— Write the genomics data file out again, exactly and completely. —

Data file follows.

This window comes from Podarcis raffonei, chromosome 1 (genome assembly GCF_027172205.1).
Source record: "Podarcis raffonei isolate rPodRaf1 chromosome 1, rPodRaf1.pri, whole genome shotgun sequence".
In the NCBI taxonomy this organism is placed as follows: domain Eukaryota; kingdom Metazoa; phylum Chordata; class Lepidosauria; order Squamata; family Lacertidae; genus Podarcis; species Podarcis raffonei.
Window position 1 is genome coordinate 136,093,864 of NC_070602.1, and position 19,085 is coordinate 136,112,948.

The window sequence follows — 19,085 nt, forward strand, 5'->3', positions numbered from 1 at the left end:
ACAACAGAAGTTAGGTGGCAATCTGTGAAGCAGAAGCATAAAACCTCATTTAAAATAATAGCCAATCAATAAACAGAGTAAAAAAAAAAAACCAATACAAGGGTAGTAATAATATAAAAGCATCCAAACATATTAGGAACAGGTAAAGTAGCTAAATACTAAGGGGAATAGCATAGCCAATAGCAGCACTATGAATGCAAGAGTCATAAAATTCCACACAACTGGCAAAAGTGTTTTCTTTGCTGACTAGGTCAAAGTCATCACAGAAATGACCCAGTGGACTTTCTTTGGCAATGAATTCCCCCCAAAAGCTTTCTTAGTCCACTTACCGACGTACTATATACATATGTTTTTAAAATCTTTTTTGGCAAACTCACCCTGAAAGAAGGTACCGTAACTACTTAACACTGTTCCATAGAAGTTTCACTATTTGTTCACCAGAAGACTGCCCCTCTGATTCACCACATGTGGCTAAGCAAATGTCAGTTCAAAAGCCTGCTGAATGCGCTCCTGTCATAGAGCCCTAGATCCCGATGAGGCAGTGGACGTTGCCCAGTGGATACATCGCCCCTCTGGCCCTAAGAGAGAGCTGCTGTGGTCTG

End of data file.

This window comes from Podarcis raffonei, chromosome 1 (genome assembly GCF_027172205.1).
Source record: "Podarcis raffonei isolate rPodRaf1 chromosome 1, rPodRaf1.pri, whole genome shotgun sequence".
In the NCBI taxonomy this organism is placed as follows: domain Eukaryota; kingdom Metazoa; phylum Chordata; class Lepidosauria; order Squamata; family Lacertidae; genus Podarcis; species Podarcis raffonei.
Window position 1 is genome coordinate 136,093,864 of NC_070602.1, and position 19,085 is coordinate 136,112,948.

The window sequence follows — 19,085 nt, forward strand, 5'->3', positions numbered from 1 at the left end:
ACAACAGAAGTTAGGTGGCAATCTGTGAAGCAGAAGCATAAAACCTCATTTAAAATAATAGCCAATCAATAAACAGAGTAAAAAAAAAAAACCAATACAAGGGTAGTAATAATATAAAAGCATCCAAACATATTAGGAACAGGTAAAGTAGCTAAATACTAAGGGGAATAGCATAGCCAATAGCAGCACTATGAATGCAAGAGTCATAAAATTCCACACAACTGGCAAAAGTGTTTTCTTTGCTGACTAGGTCAAAGTCATCACAGAAATGACCCAGTGGACTTTCTTTGGCAATGAATTCCCCCCAAAAGCTTTCTTAGTCCACTTACCGACGTACTATATACATATGTTTTTAAAATCTTTTTTGGCAAACTCACCCTGAAAGAAGGTACCGTAACTACTTAACACTGTTCCATAGAAGTTTCACTATTTGTTCACCAGAAGACTGCCCCTCTGATTCACCACATGTGGCTAAGCAAATGTCAGTTCAAAAGCCTGCTGAATGCGCTCCTGTCATAGAGCCCTAGATCCCGATGAGGCAGTGGACGTTGCCCAGTGGATACATCGCCCCTCTGGCCCTAAGAGAGAGCTGCTGTGGTCTG